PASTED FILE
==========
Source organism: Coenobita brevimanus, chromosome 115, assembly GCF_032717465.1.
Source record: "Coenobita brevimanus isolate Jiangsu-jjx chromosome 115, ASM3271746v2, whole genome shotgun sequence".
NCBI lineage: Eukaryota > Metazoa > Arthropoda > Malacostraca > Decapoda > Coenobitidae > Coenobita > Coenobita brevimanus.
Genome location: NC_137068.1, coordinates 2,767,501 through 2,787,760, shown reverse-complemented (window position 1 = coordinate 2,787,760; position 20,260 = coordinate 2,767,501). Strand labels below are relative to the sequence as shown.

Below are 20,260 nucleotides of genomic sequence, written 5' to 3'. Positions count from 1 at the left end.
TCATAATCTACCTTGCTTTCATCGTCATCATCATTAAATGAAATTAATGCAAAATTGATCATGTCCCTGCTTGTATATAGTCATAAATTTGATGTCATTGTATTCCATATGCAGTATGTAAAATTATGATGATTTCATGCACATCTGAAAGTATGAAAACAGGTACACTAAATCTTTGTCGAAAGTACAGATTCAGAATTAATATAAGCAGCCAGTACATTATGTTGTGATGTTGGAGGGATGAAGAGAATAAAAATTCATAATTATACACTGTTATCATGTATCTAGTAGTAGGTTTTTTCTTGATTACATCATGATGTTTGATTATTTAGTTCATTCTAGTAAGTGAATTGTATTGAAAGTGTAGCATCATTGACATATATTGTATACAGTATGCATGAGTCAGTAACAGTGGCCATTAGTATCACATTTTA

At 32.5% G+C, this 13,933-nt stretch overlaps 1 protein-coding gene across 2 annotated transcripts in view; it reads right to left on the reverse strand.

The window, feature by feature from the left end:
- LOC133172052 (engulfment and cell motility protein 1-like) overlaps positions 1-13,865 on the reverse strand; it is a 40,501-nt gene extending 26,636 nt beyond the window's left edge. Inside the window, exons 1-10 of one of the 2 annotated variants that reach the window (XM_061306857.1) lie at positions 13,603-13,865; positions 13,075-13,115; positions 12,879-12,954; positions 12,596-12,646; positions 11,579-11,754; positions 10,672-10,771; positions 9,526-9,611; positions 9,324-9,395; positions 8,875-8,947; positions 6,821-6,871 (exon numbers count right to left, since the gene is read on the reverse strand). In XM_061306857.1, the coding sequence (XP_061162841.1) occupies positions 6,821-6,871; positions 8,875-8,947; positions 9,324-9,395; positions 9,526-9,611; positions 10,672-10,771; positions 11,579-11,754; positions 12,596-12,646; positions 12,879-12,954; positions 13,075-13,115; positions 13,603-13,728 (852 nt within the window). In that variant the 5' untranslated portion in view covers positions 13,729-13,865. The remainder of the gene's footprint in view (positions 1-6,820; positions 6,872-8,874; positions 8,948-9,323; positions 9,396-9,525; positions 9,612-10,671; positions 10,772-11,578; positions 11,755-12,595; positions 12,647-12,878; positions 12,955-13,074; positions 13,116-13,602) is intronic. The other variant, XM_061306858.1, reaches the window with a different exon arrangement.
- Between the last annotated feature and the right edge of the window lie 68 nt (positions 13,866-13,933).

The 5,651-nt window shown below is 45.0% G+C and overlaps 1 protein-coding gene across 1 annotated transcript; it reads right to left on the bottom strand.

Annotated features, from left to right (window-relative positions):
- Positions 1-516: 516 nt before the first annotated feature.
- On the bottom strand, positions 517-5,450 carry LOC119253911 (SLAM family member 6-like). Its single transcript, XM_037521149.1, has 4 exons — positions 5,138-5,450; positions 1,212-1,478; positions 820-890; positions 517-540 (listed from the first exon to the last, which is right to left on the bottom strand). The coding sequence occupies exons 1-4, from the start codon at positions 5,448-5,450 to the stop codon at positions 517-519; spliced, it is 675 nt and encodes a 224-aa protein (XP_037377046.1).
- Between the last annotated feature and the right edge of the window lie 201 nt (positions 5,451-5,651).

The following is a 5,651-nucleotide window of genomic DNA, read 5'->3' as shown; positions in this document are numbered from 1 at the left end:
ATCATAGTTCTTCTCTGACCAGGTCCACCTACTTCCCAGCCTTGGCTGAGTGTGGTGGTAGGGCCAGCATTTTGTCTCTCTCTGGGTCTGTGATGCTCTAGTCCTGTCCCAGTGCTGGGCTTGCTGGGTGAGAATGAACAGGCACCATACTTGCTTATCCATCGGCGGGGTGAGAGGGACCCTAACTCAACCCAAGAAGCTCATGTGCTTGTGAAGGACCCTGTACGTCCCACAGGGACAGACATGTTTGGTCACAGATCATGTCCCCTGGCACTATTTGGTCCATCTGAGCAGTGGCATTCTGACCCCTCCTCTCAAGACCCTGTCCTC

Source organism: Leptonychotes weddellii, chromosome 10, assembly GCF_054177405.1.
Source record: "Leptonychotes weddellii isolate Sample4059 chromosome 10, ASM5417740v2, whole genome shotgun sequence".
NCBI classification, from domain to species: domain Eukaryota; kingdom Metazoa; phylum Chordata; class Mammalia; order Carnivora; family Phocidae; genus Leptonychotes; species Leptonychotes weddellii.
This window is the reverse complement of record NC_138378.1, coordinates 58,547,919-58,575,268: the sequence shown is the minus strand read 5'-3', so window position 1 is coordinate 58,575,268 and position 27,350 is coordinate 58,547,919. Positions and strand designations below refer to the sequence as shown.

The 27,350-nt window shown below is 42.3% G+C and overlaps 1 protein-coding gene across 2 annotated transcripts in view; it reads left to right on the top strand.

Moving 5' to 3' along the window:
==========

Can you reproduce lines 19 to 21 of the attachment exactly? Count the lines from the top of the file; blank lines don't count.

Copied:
Source record: "Leptonychotes weddellii isolate Sample4059 chromosome 10, ASM5417740v2, whole genome shotgun sequence".
NCBI classification, from domain to species: domain Eukaryota; kingdom Metazoa; phylum Chordata; class Mammalia; order Carnivora; family Phocidae; genus Leptonychotes; species Leptonychotes weddellii.
This window is the reverse complement of record NC_138378.1, coordinates 58,547,919-58,575,268: the sequence shown is the minus strand read 5'-3', so window position 1 is coordinate 58,575,268 and position 27,350 is coordinate 58,547,919. Positions and strand designations below refer to the sequence as shown.